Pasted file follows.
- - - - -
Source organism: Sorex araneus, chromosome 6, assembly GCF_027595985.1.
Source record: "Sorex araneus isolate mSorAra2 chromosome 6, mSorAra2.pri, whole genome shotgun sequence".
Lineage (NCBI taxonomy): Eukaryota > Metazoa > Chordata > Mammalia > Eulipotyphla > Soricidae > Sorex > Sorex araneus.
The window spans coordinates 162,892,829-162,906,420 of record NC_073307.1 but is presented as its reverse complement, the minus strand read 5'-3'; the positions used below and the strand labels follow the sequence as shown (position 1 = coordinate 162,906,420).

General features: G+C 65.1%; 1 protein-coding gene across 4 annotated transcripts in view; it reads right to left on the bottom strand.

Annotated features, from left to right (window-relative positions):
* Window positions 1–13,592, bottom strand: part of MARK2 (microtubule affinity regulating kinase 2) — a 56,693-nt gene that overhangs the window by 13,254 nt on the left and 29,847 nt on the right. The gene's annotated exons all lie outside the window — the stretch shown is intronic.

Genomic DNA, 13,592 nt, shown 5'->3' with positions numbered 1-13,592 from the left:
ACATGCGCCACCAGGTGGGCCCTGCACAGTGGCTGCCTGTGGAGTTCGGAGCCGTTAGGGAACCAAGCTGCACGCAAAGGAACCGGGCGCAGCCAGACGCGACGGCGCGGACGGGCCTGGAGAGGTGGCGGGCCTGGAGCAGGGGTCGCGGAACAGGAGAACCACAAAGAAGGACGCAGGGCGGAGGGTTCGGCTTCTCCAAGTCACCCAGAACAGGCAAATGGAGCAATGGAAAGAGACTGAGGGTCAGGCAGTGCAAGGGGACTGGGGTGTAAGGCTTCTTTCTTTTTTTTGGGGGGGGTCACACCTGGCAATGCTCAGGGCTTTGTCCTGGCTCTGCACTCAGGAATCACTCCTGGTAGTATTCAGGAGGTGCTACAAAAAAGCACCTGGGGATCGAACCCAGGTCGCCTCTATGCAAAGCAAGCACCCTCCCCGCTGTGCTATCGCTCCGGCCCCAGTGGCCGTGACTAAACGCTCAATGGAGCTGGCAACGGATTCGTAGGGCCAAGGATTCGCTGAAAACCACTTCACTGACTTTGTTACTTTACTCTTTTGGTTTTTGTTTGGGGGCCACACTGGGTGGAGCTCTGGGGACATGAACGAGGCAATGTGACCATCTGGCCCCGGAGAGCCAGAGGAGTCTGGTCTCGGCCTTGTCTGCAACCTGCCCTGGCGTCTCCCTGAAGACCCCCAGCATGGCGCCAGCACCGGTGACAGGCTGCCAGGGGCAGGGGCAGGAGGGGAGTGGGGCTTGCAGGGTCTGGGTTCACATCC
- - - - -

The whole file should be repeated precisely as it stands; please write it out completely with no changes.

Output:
Source organism: Sorex araneus, chromosome 6, assembly GCF_027595985.1.
Source record: "Sorex araneus isolate mSorAra2 chromosome 6, mSorAra2.pri, whole genome shotgun sequence".
Lineage (NCBI taxonomy): Eukaryota > Metazoa > Chordata > Mammalia > Eulipotyphla > Soricidae > Sorex > Sorex araneus.
The window spans coordinates 162,892,829-162,906,420 of record NC_073307.1 but is presented as its reverse complement, the minus strand read 5'-3'; the positions used below and the strand labels follow the sequence as shown (position 1 = coordinate 162,906,420).

General features: G+C 65.1%; 1 protein-coding gene across 4 annotated transcripts in view; it reads right to left on the bottom strand.

Annotated features, from left to right (window-relative positions):
* Window positions 1–13,592, bottom strand: part of MARK2 (microtubule affinity regulating kinase 2) — a 56,693-nt gene that overhangs the window by 13,254 nt on the left and 29,847 nt on the right. The gene's annotated exons all lie outside the window — the stretch shown is intronic.

Genomic DNA, 13,592 nt, shown 5'->3' with positions numbered 1-13,592 from the left:
ACATGCGCCACCAGGTGGGCCCTGCACAGTGGCTGCCTGTGGAGTTCGGAGCCGTTAGGGAACCAAGCTGCACGCAAAGGAACCGGGCGCAGCCAGACGCGACGGCGCGGACGGGCCTGGAGAGGTGGCGGGCCTGGAGCAGGGGTCGCGGAACAGGAGAACCACAAAGAAGGACGCAGGGCGGAGGGTTCGGCTTCTCCAAGTCACCCAGAACAGGCAAATGGAGCAATGGAAAGAGACTGAGGGTCAGGCAGTGCAAGGGGACTGGGGTGTAAGGCTTCTTTCTTTTTTTTGGGGGGGGTCACACCTGGCAATGCTCAGGGCTTTGTCCTGGCTCTGCACTCAGGAATCACTCCTGGTAGTATTCAGGAGGTGCTACAAAAAAGCACCTGGGGATCGAACCCAGGTCGCCTCTATGCAAAGCAAGCACCCTCCCCGCTGTGCTATCGCTCCGGCCCCAGTGGCCGTGACTAAACGCTCAATGGAGCTGGCAACGGATTCGTAGGGCCAAGGATTCGCTGAAAACCACTTCACTGACTTTGTTACTTTACTCTTTTGGTTTTTGTTTGGGGGCCACACTGGGTGGAGCTCTGGGGACATGAACGAGGCAATGTGACCATCTGGCCCCGGAGAGCCAGAGGAGTCTGGTCTCGGCCTTGTCTGCAACCTGCCCTGGCGTCTCCCTGAAGACCCCCAGCATGGCGCCAGCACCGGTGACAGGCTGCCAGGGGCAGGGGCAGGAGGGGAGTGGGGCTTGCAGGGTCTGGGTTCACATCC